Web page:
Writing Wins and Woes: What I’ve learned from Writing

Writing is a very difficult process. It’s like building a tower. You can’t just start building. You have to have plans. If you just start building, your tower will fall over like kids with blocks. Many people seem to think that if you are a writer, you just sit down and the words just flow out like magic. This is not true. Even the inspiration is hard and thought out. Some of it may come from research, meditation, reading, life experiences or something I’ve heard from somebody else. Not every inspiring thought will develop into a good story. Some just fizzle out.

After the inspirational thought I start working on a plot line. Some think you just begin the story. No, every story has to have a beginning, middle and ending. So the next step is either writing the plot of the story, or thinking it up in my head. Some call this outlining. I never write clear outlines but I do want to know where my story is going so I have a clear picture in my head. Sometimes I even know what my last line of the story is going to be.

After I decide on the plot, I may think some on characters. Every story has to have strong characters. So I may want to decide what kind of personality my characters have. Stories often fail because characters are not developed enough. A lot of times, they are too one sided and flat. They don’t have flaws. Every character should have some flaws or they are not interesting. I often think about the good guys and the bad guys of my stories. Most narratives have these. Bad guys should not be all bad. Good guys should not be all good.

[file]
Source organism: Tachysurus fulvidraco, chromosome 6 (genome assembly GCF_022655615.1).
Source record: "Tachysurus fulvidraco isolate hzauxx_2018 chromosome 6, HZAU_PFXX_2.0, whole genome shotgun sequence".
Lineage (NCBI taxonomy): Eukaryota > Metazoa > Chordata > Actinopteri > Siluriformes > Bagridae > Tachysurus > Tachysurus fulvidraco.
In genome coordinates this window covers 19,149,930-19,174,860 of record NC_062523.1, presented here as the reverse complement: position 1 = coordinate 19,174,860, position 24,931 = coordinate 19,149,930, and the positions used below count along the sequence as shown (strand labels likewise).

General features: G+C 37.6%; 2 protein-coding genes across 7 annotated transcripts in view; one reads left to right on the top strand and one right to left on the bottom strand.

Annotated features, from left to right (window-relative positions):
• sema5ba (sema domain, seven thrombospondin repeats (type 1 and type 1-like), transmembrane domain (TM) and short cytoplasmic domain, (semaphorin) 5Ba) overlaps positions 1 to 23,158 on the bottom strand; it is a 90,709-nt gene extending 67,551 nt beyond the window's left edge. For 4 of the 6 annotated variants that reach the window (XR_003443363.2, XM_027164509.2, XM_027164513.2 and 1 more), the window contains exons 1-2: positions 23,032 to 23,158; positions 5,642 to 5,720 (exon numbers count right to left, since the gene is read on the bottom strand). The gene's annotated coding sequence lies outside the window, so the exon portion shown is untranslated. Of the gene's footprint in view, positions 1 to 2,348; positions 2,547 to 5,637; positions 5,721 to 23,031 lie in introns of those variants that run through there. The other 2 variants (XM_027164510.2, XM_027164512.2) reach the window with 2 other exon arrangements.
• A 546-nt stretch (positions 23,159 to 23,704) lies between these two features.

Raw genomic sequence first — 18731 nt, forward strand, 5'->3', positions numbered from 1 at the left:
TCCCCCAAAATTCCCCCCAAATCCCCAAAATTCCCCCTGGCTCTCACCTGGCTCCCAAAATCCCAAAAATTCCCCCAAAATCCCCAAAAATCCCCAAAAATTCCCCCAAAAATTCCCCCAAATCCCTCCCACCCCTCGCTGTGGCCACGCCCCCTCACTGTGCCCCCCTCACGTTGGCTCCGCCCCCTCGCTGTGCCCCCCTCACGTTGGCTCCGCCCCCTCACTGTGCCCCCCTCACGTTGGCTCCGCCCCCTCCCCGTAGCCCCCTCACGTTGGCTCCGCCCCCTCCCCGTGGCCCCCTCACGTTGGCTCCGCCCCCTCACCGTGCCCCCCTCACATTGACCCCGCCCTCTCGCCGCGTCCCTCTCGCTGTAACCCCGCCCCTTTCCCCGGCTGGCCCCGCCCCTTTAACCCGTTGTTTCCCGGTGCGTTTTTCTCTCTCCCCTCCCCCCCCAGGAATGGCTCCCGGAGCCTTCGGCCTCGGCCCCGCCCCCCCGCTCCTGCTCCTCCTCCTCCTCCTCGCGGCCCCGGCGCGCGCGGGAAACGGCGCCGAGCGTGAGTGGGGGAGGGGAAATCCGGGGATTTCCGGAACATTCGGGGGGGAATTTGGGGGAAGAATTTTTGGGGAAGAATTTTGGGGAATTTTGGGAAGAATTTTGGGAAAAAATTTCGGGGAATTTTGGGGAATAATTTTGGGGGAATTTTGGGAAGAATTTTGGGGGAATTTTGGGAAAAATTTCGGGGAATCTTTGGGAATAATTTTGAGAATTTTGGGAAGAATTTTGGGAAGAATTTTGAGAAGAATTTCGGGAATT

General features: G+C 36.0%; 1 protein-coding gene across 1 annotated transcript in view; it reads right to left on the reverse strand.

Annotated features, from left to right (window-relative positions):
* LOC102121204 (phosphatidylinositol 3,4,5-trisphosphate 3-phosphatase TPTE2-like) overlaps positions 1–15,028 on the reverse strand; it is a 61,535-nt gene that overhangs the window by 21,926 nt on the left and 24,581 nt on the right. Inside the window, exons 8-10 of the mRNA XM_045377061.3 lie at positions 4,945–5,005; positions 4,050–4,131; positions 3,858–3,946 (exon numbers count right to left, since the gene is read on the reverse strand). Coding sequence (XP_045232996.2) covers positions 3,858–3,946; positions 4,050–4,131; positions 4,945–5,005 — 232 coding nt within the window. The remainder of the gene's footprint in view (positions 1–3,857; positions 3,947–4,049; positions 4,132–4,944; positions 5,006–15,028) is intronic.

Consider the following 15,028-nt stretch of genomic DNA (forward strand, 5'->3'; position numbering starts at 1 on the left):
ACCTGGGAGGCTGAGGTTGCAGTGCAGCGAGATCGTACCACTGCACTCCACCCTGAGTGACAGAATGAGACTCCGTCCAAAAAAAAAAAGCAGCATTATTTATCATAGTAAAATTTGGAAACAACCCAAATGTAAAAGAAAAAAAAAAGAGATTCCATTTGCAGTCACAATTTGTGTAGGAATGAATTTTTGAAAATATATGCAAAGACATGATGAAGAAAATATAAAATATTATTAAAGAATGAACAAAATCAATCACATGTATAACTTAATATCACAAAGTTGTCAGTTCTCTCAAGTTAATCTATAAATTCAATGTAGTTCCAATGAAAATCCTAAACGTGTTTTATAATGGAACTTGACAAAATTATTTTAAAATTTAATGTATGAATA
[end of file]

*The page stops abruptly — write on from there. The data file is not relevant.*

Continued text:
Now, I may start writing. However, it’s only the rough draft. This is often hard for me. I want to stop and improve my story, but I shouldn’t. Rough drafts should flow and they should be rough. I can work on making the story better later. If I spend too much time pouring over the story now, I might get discouraged and quit. I might forget where I’m even going with the story.

When I finish the rough draft, I need to edit. Editing is a large part of story writing and it’s not fun. I have to look for mistakes in spelling, context, tense, characters that say wrong things, or are misnamed. Believe me, I have renamed a character in a story without even wanting to. He may start out Ethan and end up Edward because I forgot his name. I have to cut out words and sentences I don’t need. If I’m honest, this is where the rubber meets the road and where I’m most likely to fail. Nobody likes to edit but it has to be done or the story will most likely be terrible.

Now, you think I’m done,  right? and I could be, but I shouldn’t be. I need somebody to read the finished product. I may need more than one somebody. They should not be someone who likes to pat me on the back but objective enough to tell me where my story stinks. After that wonderful person reads my story, I probably will have to edit again based on their advice. More grueling work I don’t like.

Then I’m done, right? No, I’m not. After all that work, I’m not done. Why? Because I need to let my story lay around a few days and rest. After the few days, I need to pick it up again and re read it. Maybe I like it and that’s great. But maybe I see stuff I don’t like. Now what? Back to editing again.

So, now you see why being a writer is so hard. What am I going to get for all this? You’re probably thinking that I’m going to make money from my story being published. And you think wrong. Nine times out of ten, my story will never be published, even if it’s good. Because I need to find the right publisher/magazine or ezine to run my story. That’s difficult, too. I may never find a home for my story except in my files. I have dozens of stories just like that. They are great stories in my way of thinking but they are just my stories. They only belong to me. And I want my stories to belong to the world.

Do you want to be a writer? Be prepared for a battle. To be an author, you have to write to win.


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